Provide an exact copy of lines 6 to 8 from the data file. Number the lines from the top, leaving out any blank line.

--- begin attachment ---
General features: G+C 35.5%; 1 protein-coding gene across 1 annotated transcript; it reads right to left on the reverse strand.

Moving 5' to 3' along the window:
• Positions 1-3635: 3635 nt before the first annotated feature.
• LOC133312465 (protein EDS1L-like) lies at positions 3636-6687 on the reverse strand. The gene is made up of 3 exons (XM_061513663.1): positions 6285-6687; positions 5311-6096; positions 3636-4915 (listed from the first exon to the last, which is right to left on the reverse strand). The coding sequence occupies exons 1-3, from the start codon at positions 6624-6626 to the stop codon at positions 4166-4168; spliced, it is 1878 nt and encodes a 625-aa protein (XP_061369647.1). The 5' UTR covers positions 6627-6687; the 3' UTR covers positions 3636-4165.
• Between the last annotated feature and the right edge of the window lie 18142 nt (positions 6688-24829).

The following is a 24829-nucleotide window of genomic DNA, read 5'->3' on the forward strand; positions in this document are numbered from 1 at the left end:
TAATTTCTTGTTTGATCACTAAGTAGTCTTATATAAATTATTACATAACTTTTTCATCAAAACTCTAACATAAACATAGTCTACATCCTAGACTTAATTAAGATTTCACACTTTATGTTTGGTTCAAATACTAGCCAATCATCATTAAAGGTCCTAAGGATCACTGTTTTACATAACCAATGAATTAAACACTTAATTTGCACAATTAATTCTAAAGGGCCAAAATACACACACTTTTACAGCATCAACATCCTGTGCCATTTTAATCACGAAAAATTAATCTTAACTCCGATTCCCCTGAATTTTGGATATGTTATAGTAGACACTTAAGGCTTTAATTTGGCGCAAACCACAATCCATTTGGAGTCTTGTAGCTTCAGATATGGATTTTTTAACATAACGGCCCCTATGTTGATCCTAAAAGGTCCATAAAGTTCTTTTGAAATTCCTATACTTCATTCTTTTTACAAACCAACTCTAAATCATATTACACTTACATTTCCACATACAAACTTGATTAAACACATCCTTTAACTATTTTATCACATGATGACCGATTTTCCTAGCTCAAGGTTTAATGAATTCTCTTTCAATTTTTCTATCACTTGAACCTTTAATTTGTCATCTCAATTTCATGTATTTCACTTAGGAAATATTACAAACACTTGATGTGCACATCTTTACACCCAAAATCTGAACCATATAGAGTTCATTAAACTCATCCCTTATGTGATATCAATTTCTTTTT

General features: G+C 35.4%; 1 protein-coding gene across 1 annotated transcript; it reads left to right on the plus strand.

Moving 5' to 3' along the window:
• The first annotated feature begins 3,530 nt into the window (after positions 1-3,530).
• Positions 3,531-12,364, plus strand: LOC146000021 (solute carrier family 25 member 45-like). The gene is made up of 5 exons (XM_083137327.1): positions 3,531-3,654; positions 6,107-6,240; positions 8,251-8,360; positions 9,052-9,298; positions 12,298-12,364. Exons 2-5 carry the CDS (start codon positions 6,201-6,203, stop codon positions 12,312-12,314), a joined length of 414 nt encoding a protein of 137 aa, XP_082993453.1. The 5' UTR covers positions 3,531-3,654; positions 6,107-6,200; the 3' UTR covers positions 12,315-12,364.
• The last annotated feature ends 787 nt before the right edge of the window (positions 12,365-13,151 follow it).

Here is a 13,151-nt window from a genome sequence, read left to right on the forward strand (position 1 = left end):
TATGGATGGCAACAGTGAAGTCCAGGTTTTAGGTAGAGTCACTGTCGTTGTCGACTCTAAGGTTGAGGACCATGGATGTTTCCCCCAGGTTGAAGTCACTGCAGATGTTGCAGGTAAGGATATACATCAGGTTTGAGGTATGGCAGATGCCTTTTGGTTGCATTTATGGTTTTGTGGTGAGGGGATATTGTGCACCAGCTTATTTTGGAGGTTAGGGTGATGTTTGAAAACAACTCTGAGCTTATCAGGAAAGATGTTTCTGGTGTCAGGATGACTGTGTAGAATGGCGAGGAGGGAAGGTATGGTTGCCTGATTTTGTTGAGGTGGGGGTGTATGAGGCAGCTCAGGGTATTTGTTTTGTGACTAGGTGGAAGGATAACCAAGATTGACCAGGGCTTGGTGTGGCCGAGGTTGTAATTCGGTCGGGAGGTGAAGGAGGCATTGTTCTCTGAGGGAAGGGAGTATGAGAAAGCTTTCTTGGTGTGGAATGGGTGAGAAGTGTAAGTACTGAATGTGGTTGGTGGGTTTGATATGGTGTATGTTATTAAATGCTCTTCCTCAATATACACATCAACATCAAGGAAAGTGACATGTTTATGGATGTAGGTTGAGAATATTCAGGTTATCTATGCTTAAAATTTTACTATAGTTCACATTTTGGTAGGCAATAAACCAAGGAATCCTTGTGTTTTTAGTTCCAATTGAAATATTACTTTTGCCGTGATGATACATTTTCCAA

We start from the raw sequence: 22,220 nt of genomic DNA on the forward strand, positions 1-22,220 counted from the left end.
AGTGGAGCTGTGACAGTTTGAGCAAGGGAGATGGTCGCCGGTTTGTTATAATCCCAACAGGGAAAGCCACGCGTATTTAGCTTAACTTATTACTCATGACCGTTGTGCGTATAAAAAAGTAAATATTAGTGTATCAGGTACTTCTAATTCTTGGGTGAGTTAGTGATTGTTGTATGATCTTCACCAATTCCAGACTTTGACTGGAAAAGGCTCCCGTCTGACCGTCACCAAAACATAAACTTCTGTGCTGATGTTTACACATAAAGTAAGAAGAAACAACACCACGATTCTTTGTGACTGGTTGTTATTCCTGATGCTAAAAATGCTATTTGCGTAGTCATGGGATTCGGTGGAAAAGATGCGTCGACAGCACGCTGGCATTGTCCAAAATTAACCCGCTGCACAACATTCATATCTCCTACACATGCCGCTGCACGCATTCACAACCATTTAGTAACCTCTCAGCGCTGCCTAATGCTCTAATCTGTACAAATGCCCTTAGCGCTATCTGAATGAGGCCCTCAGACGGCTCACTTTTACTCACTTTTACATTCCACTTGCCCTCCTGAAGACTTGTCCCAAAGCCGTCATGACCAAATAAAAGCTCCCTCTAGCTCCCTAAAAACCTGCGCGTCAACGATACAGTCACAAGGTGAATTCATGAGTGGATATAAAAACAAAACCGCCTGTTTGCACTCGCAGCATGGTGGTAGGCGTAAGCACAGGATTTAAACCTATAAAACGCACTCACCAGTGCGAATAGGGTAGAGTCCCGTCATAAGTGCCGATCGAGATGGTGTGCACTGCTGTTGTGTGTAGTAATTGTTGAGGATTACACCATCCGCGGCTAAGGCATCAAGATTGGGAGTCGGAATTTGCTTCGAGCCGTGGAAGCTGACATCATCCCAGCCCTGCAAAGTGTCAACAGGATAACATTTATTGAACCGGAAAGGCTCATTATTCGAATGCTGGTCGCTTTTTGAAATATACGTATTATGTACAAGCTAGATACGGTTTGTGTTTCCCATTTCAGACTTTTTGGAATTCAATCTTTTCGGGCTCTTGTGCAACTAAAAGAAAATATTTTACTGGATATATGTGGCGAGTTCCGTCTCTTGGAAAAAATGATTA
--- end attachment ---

The following is a 24829-nucleotide window of genomic DNA, read 5'->3' on the forward strand; positions in this document are numbered from 1 at the left end:
TAATTTCTTGTTTGATCACTAAGTAGTCTTATATAAATTATTACATAACTTTTTCATCAAAACTCTAACATAAACATAGTCTACATCCTAGACTTAATTAAGATTTCACACTTTATGTTTGGTTCAAATACTAGCCAATCATCATTAAAGGTCCTAAGGATCACTGTTTTACATAACCAATGAATTAAACACTTAATTTGCACAATTAATTCTAAAGGGCCAAAATACACACACTTTTACAGCATCAACATCCTGTGCCATTTTAATCACGAAAAATTAATCTTAACTCCGATTCCCCTGAATTTTGGATATGTTATAGTAGACACTTAAGGCTTTAATTTGGCGCAAACCACAATCCATTTGGAGTCTTGTAGCTTCAGATATGGATTTTTTAACATAACGGCCCCTATGTTGATCCTAAAAGGTCCATAAAGTTCTTTTGAAATTCCTATACTTCATTCTTTTTACAAACCAACTCTAAATCATATTACACTTACATTTCCACATACAAACTTGATTAAACACATCCTTTAACTATTTTATCACATGATGACCGATTTTCCTAGCTCAAGGTTTAATGAATTCTCTTTCAATTTTTCTATCACTTGAACCTTTAATTTGTCATCTCAATTTCATGTATTTCACTTAGGAAATATTACAAACACTTGATGTGCACATCTTTACACCCAAAATCTGAACCATATAGAGTTCATTAAACTCATCCCTTATGTGATATCAATTTCTTTTT

General features: G+C 35.4%; 1 protein-coding gene across 1 annotated transcript; it reads left to right on the plus strand.